WALTHAM, Mass., January 23, 2008—Brandeis University declared a professor guilty of racial harassment and placed a monitor in his classes after he criticized the use of the word “wetbacks” in his Latin American Politics course. Professor Donald Hindley, a nearly 50-year veteran of teaching, has neither been granted a formal hearing by Brandeis nor provided with the substance of the accusations against him in writing. Hindley has turned to the Foundation for Individual Rights in Education (FIRE) for help.
“Brandeis’s actions demonstrate a fundamental disregard for academic freedom and for fair, rational fact-finding procedures,” FIRE President Greg Lukianoff said. “Professor Hindley is a respected scholar who until now has not faced a single student complaint in nearly five decades of teaching. Punishing him for actually criticizing the use of what is often considered an ethnic slur shows a mindless application of ‘sensitivity at all costs’ at the expense of freedom of expression.”
In his Fall 2007 course on Latin American politics, Hindley allegedly used terms that at least one student found objectionable. Despite his repeated demands to Brandeis administrators to disclose in writing precisely what offended some students in his class, they have refused to tell him. According to Hindley, he explained to his class that Mexican migrants in the United States are sometimes referred to pejoratively as “wetbacks.” If this statement against racism was at the center of Brandeis’s investigation, this is an extreme example of suppressing academic speech by taking it out of context.
A student’s complaint about Hindley’s speech was passed on to Provost Marty Krauss and Director of Employment Jesse Simone. Although Brandeis’s discrimination policy directs administrators to attempt to mediate the conflict, Simone instead began a weeks-long investigation, interrogated Hindley on October 22, 2007, without having alerted him to the nature of the complaint, and submitted her report to Krauss the next day without giving Hindley a chance to make final comments and clarifications-a right promised in Brandeis’s policies.
On October 30, Simone informed Hindley that he was guilty of making “statements in class that were inappropriate, racial, and discriminatory,” and that this “conduct” violated Brandeis’s “Non-Discrimination and Harassment Policy.” Krauss sent Hindley a letter the same day, notifying him that “The University will not tolerate inappropriate, racial and discriminatory conduct by members of its faculty.” Krauss threatened Hindley with termination and ordered a monitor to observe Hindley’s classroom activities until Krauss determined he was “able to conduct [himself] appropriately in the classroom.”
Hindley appealed the university’s decision to Brandeis’s Committee on Faculty Rights and Responsibilities. This appeal, according to the Faculty Handbook, should have suspended the classroom monitoring immediately, but Krauss refused to withdraw the monitor for the remainder of the semester.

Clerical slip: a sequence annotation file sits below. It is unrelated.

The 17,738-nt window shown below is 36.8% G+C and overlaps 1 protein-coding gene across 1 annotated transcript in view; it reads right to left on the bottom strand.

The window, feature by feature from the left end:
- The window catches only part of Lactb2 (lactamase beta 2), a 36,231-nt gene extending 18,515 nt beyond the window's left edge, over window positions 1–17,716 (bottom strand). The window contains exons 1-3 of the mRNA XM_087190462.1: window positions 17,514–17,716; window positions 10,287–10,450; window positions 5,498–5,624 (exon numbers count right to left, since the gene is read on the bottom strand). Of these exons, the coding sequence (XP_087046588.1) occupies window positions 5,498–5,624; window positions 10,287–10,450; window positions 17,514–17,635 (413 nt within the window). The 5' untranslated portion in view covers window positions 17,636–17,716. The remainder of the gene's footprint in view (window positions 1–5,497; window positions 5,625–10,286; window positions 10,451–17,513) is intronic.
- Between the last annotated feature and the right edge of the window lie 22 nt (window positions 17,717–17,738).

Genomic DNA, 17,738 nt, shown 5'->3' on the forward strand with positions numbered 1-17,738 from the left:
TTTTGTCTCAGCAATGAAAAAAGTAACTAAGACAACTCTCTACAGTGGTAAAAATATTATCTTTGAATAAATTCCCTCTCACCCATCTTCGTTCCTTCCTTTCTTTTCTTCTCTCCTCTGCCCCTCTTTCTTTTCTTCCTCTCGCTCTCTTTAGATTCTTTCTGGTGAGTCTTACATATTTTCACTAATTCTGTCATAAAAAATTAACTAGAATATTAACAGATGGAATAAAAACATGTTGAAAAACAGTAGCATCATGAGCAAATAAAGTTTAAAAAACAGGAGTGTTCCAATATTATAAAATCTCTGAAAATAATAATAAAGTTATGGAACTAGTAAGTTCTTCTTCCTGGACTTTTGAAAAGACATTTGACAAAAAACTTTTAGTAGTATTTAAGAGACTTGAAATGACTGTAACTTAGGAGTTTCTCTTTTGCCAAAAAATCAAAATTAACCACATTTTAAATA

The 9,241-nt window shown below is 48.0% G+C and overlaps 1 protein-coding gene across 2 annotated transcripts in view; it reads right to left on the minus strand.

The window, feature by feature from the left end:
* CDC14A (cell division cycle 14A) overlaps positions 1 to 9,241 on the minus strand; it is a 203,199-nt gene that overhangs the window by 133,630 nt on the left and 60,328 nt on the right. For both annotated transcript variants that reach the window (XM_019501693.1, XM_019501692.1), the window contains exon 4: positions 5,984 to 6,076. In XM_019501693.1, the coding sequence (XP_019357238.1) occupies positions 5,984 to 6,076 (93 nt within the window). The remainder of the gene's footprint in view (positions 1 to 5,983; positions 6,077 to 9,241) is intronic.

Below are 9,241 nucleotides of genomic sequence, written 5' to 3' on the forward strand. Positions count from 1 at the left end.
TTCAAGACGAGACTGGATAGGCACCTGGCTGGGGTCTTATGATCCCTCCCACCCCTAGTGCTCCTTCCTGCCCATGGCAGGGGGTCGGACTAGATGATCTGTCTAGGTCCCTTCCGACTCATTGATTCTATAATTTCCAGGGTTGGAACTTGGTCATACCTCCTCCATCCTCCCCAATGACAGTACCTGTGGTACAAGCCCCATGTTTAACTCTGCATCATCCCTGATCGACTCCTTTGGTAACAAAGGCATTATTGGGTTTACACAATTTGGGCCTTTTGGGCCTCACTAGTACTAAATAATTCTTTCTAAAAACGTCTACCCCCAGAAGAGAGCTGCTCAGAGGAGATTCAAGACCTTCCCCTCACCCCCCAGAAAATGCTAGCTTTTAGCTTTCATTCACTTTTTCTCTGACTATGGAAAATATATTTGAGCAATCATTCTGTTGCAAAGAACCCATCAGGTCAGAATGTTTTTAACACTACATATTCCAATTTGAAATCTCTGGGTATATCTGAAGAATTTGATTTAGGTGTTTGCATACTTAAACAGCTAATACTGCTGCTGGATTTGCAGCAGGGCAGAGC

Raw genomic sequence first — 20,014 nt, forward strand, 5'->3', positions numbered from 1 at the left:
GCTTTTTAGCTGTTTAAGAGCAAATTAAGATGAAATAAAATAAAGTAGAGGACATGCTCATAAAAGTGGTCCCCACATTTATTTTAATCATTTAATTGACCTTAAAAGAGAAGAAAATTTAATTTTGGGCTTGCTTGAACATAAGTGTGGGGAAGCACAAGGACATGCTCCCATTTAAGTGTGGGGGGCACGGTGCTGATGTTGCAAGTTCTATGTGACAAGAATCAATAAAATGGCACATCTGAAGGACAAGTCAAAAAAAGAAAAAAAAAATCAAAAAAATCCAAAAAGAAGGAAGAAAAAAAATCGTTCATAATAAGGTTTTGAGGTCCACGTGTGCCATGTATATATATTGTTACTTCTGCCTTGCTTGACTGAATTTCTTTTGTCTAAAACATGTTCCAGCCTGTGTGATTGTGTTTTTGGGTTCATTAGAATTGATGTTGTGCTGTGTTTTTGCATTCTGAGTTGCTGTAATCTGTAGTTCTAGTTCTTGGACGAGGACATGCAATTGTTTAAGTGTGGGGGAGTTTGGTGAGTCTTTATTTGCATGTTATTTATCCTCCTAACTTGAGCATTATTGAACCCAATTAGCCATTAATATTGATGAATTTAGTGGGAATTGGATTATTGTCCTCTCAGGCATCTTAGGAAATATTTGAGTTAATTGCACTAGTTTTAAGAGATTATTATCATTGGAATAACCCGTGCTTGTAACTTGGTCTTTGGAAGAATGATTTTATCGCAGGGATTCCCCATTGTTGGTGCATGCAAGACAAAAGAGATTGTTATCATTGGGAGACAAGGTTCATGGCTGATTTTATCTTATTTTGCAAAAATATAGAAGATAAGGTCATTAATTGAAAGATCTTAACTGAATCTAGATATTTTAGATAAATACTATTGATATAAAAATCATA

Brandeis’s Faculty Senate met in emergency session about Hindley’s case on November 8 and strongly faulted the administration in a unanimous resolution. Brandeis’s Committee on Faculty Rights and Responsibilities also issued a series of scathing reports on Hindley’s case on November 29, December 10, and December 19. The Committee unanimously concluded that the Provost’s decision should have been withdrawn, that administrators abused the definition of harassment as well as their own power in order to punish Hindley, and that Hindley’s rights to fair treatment and academic freedom have been violated.
FIRE wrote to Brandeis University President Jehuda Reinharz on December 12, reminding him that “if Brandeis is to legitimately claim to provide a liberal education, it cannot prioritize individual sensitivities over the freedom of speech and academic freedom of its professors.” Brandeis has not yet responded to FIRE, but Krauss sent Hindley a letter on January 7, 2008, stating that “the University now considers this matter closed”—without a hearing, without apology, and with the suggestion that Hindley (but not Brandeis) had learned or still needed to learn a lesson.
“That Brandeis would subject a professor to classroom monitoring and then simply sweep the case under the rug reveals Brandeis’s distastefully low respect for its faculty,” Adam Kissel, Director of FIRE’s Individual Rights Defense Program, said. “Brandeis has yet to explain how administrators could have so grossly misinterpreted normal classroom speech as ‘harassment.’ FIRE will pursue this matter until Brandeis finally applies basic standards of academic freedom and fair procedures to Donald Hindley’s case.”
Kissel observed, “Brandeis has a moral responsibility to live up to the reputation of its namesake, Supreme Court Justice and free speech champion Louis Brandeis, by apologizing to Professor Hindley, withdrawing the Provost’s decision, clarifying its harassment policies and procedures, and actually following them-as Brandeis’s own faculty have demanded.”
FIRE is a nonprofit educational foundation that unites civil rights and civil liberties leaders, scholars, journalists, and public intellectuals from across the political and ideological spectrum on behalf of individual rights, due process, freedom of expression, academic freedom, and rights of conscience at our nation’s colleges and universities. FIRE’s efforts to preserve liberty at Brandeis University can be viewed at thefire.org/brandeis.
Adam Kissel, Director, Individual Rights Defense Program, FIRE: 215-717-3473; email@example.com
Jehuda Reinharz, President, Brandeis University: 781-736-3001; firstname.lastname@example.org
Marty Wyngaarden Krauss, Provost and Senior Vice President for Academic Affairs, Brandeis University: 781-736-2101; email@example.com